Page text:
One of the ultimate dreams of a plethora of fast and rising musical acts is to get that much-revered co-sign or recognition from an established musical act- to them, it is a perfect motivation and Kemuel’s would come through a song called ‘Bunda’. 

“First of all, a big shout out to Ozedikus, he was the one who introduced me to DJ Spinall” he acknowledges before going further.

“Yeah, I mean, I have always tried to hold myself in high esteem, but being featured on ‘Bunda’ alongside legends like Olamide and DJ Spinall was next level, it made me realize how valued I was as a creative, In my mind I could only go up from there”

The Revolution 

In a tweet by popular Nigerian disc jockey and fellow collaborator, DJ Spinall, he praises Kemuel,  hailing him, as “the hardest new artist worldwide”. Such a comment could make some feel braggadocious, but Kemuel instead, feels gratitude.

Kemuel
Kemuel [Instagram/@kemuelthekid]

‘Big respect to DJ Spinall, I am forever grateful for his support, I mean, he could have chosen not to but he did, and that will always stick with me. Seeing that tweet reminded me that I was doing something right, and it keeps me going to be very honest.

One interesting aspect about Kemuel is the place he comes from; Rivers State, Port Harcourt. What’s so intriguing about Port-Harcourt is that in recent years there has been a large inflow of genre-defining mainstream and promising acts to hail from the city with the likes of Ajebo Hustlers, Omah Lay, Burna Boy, Dan Dizzy, and 1da Banton.

There are so many talents in Port Harcourt still to be seen, and I am truly excited about the future, trust me, the revolution will be televised someday

Kemuel, 2023.

Certainly, something had changed significantly throughout the years that led to the positive outbreak, and according to Kemuel, he believed the only thing that changed was the hands of time, as he says it was bound to happen:

“I think it was only a matter of time, with the effort and consistency that were invested, it was only bound to happen. I am only happy that my city is beginning to get the recognition that it so richly deserves. There are so many talents in Port Harcourt still to be seen, and I am truly excited about the future, trust me, the revolution will be televised someday”.

Pre-Show Rituals 

With the singer’s newfound disposition, the year 2023 should be more promising and busy than the previous, and Kemuel affirms, saying:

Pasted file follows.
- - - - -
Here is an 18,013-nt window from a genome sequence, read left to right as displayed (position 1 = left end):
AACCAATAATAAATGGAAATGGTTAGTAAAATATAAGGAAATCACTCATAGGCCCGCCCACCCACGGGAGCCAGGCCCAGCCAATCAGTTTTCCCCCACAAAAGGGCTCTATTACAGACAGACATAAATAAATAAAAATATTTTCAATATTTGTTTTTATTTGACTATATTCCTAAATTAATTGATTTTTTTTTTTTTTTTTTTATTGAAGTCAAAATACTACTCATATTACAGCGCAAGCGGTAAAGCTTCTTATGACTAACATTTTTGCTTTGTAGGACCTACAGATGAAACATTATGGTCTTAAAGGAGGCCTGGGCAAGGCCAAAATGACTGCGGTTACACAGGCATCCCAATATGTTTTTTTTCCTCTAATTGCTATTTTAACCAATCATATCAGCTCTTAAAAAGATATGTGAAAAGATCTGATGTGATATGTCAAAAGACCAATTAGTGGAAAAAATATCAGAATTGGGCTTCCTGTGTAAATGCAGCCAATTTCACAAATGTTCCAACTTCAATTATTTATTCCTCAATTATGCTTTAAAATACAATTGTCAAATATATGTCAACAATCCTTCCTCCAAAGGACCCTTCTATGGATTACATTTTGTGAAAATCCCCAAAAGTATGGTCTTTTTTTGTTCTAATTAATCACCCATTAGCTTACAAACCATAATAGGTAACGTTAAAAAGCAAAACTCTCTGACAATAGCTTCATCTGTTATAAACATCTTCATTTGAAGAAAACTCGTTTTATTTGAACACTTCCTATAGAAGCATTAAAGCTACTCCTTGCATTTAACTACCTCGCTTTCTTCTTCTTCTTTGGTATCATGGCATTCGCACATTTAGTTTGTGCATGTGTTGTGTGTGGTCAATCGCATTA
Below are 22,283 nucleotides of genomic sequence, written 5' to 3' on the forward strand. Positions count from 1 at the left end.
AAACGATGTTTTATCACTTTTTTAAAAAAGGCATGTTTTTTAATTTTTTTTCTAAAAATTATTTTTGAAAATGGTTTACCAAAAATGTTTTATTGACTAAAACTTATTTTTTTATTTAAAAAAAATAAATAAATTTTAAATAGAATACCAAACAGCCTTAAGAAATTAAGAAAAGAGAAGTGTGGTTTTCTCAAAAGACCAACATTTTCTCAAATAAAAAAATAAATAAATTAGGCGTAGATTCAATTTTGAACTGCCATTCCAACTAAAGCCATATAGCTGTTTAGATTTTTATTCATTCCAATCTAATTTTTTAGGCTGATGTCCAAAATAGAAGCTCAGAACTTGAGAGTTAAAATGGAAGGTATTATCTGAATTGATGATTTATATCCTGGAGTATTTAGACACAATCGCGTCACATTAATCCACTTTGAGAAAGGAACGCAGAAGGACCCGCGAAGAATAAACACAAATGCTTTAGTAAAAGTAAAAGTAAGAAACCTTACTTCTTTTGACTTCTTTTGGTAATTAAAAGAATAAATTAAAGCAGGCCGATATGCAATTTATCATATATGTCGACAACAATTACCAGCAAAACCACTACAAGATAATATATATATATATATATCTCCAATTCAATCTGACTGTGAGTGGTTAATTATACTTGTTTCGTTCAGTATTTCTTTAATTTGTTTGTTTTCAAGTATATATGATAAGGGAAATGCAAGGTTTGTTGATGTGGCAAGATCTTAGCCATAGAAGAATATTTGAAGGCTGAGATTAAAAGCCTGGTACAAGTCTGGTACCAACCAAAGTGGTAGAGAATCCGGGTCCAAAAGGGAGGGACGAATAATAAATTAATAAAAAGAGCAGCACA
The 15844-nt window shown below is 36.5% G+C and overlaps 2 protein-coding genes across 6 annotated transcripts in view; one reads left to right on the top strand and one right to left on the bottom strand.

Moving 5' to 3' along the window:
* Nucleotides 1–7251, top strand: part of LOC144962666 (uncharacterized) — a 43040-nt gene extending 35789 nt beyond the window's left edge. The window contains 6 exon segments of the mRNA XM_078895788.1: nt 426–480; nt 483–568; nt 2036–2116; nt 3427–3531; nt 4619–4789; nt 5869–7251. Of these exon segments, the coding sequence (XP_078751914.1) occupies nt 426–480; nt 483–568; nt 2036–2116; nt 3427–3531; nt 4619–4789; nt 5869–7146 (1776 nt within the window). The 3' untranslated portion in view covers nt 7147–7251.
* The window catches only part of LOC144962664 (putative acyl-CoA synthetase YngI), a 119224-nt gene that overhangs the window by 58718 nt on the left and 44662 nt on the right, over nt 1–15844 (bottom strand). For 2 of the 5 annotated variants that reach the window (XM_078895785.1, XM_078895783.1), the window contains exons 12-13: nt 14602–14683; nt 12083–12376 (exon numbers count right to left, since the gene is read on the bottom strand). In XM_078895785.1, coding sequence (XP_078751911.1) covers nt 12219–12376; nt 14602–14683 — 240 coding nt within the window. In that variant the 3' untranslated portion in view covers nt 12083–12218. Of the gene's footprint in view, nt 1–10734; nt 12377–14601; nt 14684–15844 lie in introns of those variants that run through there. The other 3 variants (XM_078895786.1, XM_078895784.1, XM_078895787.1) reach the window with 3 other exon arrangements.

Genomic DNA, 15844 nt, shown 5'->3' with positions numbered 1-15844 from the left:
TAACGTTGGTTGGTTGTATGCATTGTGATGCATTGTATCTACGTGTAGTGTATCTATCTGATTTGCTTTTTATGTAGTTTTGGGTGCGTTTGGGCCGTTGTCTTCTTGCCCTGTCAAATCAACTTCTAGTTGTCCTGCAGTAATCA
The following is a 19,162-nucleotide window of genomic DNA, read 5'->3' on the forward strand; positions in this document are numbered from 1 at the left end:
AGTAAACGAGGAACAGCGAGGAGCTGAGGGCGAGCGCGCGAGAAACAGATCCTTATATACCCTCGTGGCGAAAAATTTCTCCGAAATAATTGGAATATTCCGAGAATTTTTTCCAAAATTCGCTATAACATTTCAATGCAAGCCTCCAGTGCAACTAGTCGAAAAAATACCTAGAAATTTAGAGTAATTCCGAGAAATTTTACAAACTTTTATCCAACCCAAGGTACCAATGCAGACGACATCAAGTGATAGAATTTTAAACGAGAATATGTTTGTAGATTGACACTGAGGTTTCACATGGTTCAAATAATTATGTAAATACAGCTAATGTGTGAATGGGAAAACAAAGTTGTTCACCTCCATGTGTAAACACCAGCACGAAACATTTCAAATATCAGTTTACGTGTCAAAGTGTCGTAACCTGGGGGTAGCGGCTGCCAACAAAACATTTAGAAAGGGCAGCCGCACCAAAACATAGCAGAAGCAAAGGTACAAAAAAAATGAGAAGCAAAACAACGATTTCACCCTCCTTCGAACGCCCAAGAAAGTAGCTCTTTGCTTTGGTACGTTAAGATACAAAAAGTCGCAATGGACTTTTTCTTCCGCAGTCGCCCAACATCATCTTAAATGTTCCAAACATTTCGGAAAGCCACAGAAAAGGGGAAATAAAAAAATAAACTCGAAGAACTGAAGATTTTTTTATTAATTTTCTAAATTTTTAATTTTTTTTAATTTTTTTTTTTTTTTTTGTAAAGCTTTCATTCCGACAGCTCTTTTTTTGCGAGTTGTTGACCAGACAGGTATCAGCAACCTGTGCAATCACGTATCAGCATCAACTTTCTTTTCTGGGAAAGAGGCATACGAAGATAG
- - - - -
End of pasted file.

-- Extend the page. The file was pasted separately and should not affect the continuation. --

“There are so many plans my team and I are trying to put into motion. I plan on dropping more music shortly, and have other big plans that I can’t divulge for now”.

Kemuel prides himself on being an ethereal being; one with an understanding of the power of manifestation- a perk that comes with meditation. Kemuel says Meditation and words of affirmation help calm his raging nerves before a show performance,

“I am a very spiritual guy. I believe in meditation a lot. Before a gig, I meditate. It helps filter the intrusive voices, and it’s a practice I think everyone should imbibe.

I am a very spiritual guy. I believe in meditation a lot. Before a gig, I meditate.

Kemuel, 2023.

Food For Thought

When asked about the best advice he had ever gotten from anyone in the industry, Kemuel had this to say, “The best advice someone in the industry ever gave to me was to always differentiate the music from the music business”.

Kemuel shows a passion for longevity rather than the ephemeral. To Kemuel, his ultimate goal means creating something formidable that is devoid of material compensation. “My ultimate goal as an artist is to create timeless art, not money or fame because at the end of the day, leaving behind gems that people will talk about for a very long time is what it’s all about,” he says profoundly.

The best advice someone in the industry ever gave to me was to always differentiate the music from the music business

Kemuel, 2023.

Finally, Kemuel proceeds to share his two cents with struggling artists seeking to find a voice in a congested music industry, saying: “My advice is to never stop putting yourself out there, and never let the noise dampen your voice. If you believe in an idea, a project whatever it is, don’t let anyone deter you”.